PubMed Central

    Neu, Anna Katrin; Månsson, Maria; Prol-García, María J.

    2014-01-01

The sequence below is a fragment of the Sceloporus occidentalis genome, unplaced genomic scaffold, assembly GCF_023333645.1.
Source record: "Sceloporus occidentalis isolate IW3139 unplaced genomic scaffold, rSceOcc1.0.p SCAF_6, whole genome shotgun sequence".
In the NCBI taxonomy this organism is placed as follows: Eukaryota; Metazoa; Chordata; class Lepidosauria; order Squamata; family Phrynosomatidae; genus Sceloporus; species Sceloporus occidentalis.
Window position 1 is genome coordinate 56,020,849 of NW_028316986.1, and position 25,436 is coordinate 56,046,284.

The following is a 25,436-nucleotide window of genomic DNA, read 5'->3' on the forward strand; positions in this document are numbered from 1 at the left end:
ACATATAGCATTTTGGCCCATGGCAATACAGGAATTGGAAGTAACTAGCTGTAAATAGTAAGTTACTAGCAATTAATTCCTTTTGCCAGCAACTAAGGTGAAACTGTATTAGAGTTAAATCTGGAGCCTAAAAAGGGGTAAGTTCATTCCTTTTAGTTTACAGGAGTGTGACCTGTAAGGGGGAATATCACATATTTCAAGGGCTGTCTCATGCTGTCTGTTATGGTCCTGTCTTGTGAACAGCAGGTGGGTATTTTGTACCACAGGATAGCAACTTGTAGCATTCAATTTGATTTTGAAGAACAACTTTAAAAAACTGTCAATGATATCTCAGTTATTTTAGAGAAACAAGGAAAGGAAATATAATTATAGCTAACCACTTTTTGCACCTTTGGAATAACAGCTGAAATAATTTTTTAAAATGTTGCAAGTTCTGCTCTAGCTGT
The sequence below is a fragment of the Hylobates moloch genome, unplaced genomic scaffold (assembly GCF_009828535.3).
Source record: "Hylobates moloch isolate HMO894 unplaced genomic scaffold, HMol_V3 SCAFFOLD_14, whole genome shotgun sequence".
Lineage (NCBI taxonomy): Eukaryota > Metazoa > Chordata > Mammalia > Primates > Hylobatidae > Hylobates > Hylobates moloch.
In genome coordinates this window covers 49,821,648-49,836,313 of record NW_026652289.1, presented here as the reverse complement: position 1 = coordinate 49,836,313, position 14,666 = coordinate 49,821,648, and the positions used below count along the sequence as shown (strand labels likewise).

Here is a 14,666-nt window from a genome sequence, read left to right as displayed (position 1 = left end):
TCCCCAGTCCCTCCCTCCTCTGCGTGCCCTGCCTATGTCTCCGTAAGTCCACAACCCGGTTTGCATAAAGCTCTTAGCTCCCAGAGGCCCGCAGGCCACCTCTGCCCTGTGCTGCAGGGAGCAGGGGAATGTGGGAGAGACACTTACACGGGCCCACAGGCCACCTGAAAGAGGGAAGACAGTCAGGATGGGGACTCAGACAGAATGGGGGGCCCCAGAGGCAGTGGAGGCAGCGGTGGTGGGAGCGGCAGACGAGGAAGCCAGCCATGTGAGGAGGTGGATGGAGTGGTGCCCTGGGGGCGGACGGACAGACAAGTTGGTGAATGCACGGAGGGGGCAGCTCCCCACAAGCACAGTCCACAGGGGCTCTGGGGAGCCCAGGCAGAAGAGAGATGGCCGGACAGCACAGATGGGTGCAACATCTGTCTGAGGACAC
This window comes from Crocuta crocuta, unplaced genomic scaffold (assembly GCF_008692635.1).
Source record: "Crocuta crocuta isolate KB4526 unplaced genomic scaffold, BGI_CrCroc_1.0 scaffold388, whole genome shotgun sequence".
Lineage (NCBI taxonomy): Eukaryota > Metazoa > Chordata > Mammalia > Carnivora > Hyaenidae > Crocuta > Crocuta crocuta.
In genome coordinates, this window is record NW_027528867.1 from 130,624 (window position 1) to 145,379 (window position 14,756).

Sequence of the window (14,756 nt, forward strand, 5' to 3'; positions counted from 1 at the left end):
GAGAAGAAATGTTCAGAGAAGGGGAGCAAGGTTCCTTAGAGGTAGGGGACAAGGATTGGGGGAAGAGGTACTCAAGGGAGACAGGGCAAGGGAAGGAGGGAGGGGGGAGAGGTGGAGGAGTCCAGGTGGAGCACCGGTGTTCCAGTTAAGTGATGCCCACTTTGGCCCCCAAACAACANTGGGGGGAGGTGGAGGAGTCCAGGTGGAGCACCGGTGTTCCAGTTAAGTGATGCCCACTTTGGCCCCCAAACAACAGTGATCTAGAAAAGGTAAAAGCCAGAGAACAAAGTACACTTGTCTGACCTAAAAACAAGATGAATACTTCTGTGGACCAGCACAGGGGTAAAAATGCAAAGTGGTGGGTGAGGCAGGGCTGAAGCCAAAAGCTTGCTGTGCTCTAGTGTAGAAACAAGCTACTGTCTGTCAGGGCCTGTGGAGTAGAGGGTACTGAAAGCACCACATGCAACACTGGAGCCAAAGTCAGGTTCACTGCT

We have previously reported that some strains belonging to the marine Actinobacteria class, the Pseudoalteromonas genus, the Roseobacter clade, and the Photobacteriaceae and Vibrionaceae families produce both antibacterial and antivirulence compounds, and these organisms are interesting from an applied point of view as fish probiotics or as a source of pharmaceutical compounds. The application of either organisms or compounds requires that they do not cause any side effects, such as toxicity in eukaryotic organisms. The purpose of this study was to determine whether these bacteria or their compounds have any toxic side effects in the eukaryotic organisms Artemia sp. and Caenorhabditis elegans. Arthrobacter davidanieli WX-11, Pseudoalteromonas luteoviolacea S4060, P. piscicida S2049, P. rubra S2471, Photobacterium halotolerans S2753, and Vibrio coralliilyticus S2052 were lethal to either or both model eukaryotes. The toxicity of P. luteoviolacea S4060 could be related to the production of the antibacterial compound pentabromopseudilin, while the adverse effect observed in the presence of P. halotolerans S2753 and V. coralliilyticus S2052 could not be explained by the production of holomycin nor andrimid, the respective antibiotic compounds in these organisms. In contrast, the tropodithietic acid (TDA)-producing bacteria Phaeobacter inhibens DSM17395 and Ruegeria mobilis F1926 and TDA itself had no adverse effect on the target organisms. These results reaffirm TDA-producing Roseobacter bacteria as a promising group to be used as probiotics in aquaculture, whereas Actinobacteria, Pseudoalteromonas, Photobacteriaceae, and Vibrionaceae should be used with caution. PMID:24141121